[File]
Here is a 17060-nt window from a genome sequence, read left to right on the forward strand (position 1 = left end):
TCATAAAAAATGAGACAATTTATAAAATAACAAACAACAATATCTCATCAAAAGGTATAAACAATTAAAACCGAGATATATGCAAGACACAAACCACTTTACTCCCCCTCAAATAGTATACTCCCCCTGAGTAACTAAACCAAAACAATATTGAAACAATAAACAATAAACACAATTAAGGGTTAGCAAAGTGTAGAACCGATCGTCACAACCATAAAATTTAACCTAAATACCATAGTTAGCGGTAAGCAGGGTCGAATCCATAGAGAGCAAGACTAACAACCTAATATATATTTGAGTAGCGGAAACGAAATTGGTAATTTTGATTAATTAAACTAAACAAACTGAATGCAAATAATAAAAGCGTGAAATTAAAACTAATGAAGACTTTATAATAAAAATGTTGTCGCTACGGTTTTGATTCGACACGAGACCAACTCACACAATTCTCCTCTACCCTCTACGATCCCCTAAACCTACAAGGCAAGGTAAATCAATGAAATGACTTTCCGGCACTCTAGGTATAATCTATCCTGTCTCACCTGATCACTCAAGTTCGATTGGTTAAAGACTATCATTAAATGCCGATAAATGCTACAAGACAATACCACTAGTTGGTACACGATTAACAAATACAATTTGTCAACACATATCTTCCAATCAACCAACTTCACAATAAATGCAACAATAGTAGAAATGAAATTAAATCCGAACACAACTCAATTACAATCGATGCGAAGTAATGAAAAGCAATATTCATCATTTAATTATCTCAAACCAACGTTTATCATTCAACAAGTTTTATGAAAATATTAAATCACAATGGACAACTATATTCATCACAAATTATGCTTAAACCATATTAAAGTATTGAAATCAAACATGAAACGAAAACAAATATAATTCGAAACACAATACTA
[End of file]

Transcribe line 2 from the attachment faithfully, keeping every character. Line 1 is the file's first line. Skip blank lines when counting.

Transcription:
TCATAAAAAATGAGACAATTTATAAAATAACAAACAACAATATCTCATCAAAAGGTATAAACAATTAAAACCGAGATATATGCAAGACACAAACCACTTTACTCCCCCTCAAATAGTATACTCCCCCTGAGTAACTAAACCAAAACAATATTGAAACAATAAACAATAAACACAATTAAGGGTTAGCAAAGTGTAGAACCGATCGTCACAACCATAAAATTTAACCTAAATACCATAGTTAGCGGTAAGCAGGGTCGAATCCATAGAGAGCAAGACTAACAACCTAATATATATTTGAGTAGCGGAAACGAAATTGGTAATTTTGATTAATTAAACTAAACAAACTGAATGCAAATAATAAAAGCGTGAAATTAAAACTAATGAAGACTTTATAATAAAAATGTTGTCGCTACGGTTTTGATTCGACACGAGACCAACTCACACAATTCTCCTCTACCCTCTACGATCCCCTAAACCTACAAGGCAAGGTAAATCAATGAAATGACTTTCCGGCACTCTAGGTATAATCTATCCTGTCTCACCTGATCACTCAAGTTCGATTGGTTAAAGACTATCATTAAATGCCGATAAATGCTACAAGACAATACCACTAGTTGGTACACGATTAACAAATACAATTTGTCAACACATATCTTCCAATCAACCAACTTCACAATAAATGCAACAATAGTAGAAATGAAATTAAATCCGAACACAACTCAATTACAATCGATGCGAAGTAATGAAAAGCAATATTCATCATTTAATTATCTCAAACCAACGTTTATCATTCAACAAGTTTTATGAAAATATTAAATCACAATGGACAACTATATTCATCACAAATTATGCTTAAACCATATTAAAGTATTGAAATCAAACATGAAACGAAAACAAATATAATTCGAAACACAATACTA